SI Vault
 
A Tale of Two Tour Pros
MICHAEL BAMBERGER
July 02, 2007
Winning was just a matter of time for a can't-miss 25-year-old like Hunter�Mahan, but for journeyman Jay�Williamson, contending in Hartford may have been a once-in-a-lifetime experience
Decrease font Decrease font
Enlarge font Enlarge font
July 02, 2007

A Tale Of Two Tour Pros

Winning was just a matter of time for a can't-miss 25-year-old like Hunter�Mahan, but for journeyman Jay�Williamson, contending in Hartford may have been a once-in-a-lifetime experience

View CoverRead All Articles
1 2

Both drove it in the fairway on the par-4 last, and Williamson hit his approach shot, with a seven-iron, to 11 feet. Mahan stuffed his, a nine-iron to five feet. As they approached the green Williamson waited for Mahan for a moment, tapped him on the shoulder and said, "Nice shot." It was a gracious move. Some other guys-- Lanny Wadkins, Hubert Green, Tom Watson, Curtis Strange, Tiger Woods, Vijay Singh, a long list of Hall of Famers--would probably never have thought to do it. They'd be thinking about nothing but the putt to win. Nicklaus might have done it. Dan Forsman, you could see him doing it too.

Williamson missed on the low side, and Mahan's was smack-dab in the middle. All square. The playoff hole, played on 18, was the same thing all over again: Williamson close, Mahan closer (BIG PLAY, page�G14). Williamson missed; Mahan closed the deal.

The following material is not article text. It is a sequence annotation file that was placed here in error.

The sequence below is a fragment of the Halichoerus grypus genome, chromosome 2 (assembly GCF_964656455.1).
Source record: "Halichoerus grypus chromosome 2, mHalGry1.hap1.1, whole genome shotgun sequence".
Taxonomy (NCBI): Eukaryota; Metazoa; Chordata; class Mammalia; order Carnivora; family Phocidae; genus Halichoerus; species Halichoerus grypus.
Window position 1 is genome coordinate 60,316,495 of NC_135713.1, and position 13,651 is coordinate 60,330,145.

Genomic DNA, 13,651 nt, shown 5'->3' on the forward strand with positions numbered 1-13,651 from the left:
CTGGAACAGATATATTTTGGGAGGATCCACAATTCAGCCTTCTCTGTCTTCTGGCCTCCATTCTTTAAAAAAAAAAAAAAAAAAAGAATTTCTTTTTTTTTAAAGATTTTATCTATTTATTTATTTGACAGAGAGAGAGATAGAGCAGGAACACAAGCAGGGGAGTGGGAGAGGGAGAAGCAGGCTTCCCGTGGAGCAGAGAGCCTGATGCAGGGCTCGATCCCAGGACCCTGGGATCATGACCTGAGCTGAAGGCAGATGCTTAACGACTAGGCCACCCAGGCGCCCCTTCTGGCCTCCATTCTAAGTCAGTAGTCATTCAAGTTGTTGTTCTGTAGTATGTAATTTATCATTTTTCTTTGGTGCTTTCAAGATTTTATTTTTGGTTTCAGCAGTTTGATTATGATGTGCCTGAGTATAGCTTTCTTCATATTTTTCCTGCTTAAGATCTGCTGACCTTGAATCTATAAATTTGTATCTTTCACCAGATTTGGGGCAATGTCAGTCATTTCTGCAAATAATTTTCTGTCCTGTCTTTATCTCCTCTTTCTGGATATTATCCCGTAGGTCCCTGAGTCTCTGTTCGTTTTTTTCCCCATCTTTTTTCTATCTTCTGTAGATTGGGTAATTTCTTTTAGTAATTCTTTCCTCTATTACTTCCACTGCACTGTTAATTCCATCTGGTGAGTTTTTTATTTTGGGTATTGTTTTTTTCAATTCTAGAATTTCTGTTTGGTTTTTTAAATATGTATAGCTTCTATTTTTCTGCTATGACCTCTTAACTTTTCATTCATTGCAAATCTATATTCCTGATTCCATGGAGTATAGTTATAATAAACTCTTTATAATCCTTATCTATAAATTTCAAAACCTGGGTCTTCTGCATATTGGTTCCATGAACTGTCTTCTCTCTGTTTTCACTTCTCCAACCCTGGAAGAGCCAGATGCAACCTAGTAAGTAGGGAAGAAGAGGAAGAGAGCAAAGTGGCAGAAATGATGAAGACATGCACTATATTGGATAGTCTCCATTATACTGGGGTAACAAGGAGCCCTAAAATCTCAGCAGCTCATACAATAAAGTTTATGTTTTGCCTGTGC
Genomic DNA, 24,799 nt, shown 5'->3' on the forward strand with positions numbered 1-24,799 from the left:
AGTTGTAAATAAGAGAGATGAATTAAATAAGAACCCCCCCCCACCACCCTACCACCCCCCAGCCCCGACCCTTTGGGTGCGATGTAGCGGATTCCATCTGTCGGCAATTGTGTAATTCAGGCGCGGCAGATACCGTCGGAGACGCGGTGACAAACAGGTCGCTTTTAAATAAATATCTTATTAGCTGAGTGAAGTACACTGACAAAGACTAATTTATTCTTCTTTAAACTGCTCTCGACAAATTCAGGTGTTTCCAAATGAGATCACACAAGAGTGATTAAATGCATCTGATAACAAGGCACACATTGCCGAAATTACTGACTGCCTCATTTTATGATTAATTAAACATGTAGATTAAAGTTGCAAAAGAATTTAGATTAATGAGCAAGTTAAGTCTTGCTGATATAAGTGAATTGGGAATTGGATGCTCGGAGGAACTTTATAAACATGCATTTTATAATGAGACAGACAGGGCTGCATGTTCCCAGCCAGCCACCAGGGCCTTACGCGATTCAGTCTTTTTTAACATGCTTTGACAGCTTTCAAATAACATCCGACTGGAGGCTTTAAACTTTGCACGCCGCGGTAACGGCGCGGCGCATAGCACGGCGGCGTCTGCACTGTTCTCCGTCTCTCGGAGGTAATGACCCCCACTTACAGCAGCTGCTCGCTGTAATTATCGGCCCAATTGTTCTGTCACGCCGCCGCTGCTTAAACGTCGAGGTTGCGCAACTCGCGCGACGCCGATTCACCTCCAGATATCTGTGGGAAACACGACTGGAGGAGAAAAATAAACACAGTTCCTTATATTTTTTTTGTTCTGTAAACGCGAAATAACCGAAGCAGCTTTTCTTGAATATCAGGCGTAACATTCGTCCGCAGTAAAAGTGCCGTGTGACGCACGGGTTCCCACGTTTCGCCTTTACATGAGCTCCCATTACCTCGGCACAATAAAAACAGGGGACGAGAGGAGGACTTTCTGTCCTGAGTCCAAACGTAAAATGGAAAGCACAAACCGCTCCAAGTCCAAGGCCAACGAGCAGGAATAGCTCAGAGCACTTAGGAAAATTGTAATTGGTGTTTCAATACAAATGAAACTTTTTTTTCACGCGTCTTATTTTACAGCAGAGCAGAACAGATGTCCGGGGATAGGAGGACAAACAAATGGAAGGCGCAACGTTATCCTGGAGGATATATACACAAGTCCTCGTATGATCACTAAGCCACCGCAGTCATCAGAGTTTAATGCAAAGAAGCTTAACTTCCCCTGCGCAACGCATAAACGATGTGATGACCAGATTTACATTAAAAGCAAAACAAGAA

Williamson cleaned out his locker and said, "My life's better now than it was on Monday." You couldn't argue that. He earned $648,000, and his second-place finish got him a spot in this week's Tour stop in Flint, Mich. But how the rest of his year will play out he doesn't know. Where he will play next year he doesn't know. Where he'll play in 2009 he doesn't know. He wasn't even close to elated. A chance had come and gone. There's no saying when the next one will turn up.

In victory Mahan said something insightful: "After you play out here for a little bit you realize, This is hard. Being a professional golfer, it's not easy. Not easy to win. There are a lot of great players who haven't won yet. You definitely think you're good enough to win. I thought I was. But you just never know what's going to happen."

In April he'll be in the field at Augusta. The last time he was there, he was a hotshot amateur. There are a lot of hotshot amateurs. Over the years, fewer than a thousand guys have won on the PGA Tour. It's an elite club. Hunter Mahan is now in. At this very moment there are a few hundred golfers out there, prowling the country, trying to join him. Jay Williamson is one of them. He's still at large.

Follow the Buick Open at GOLF.com.

1 2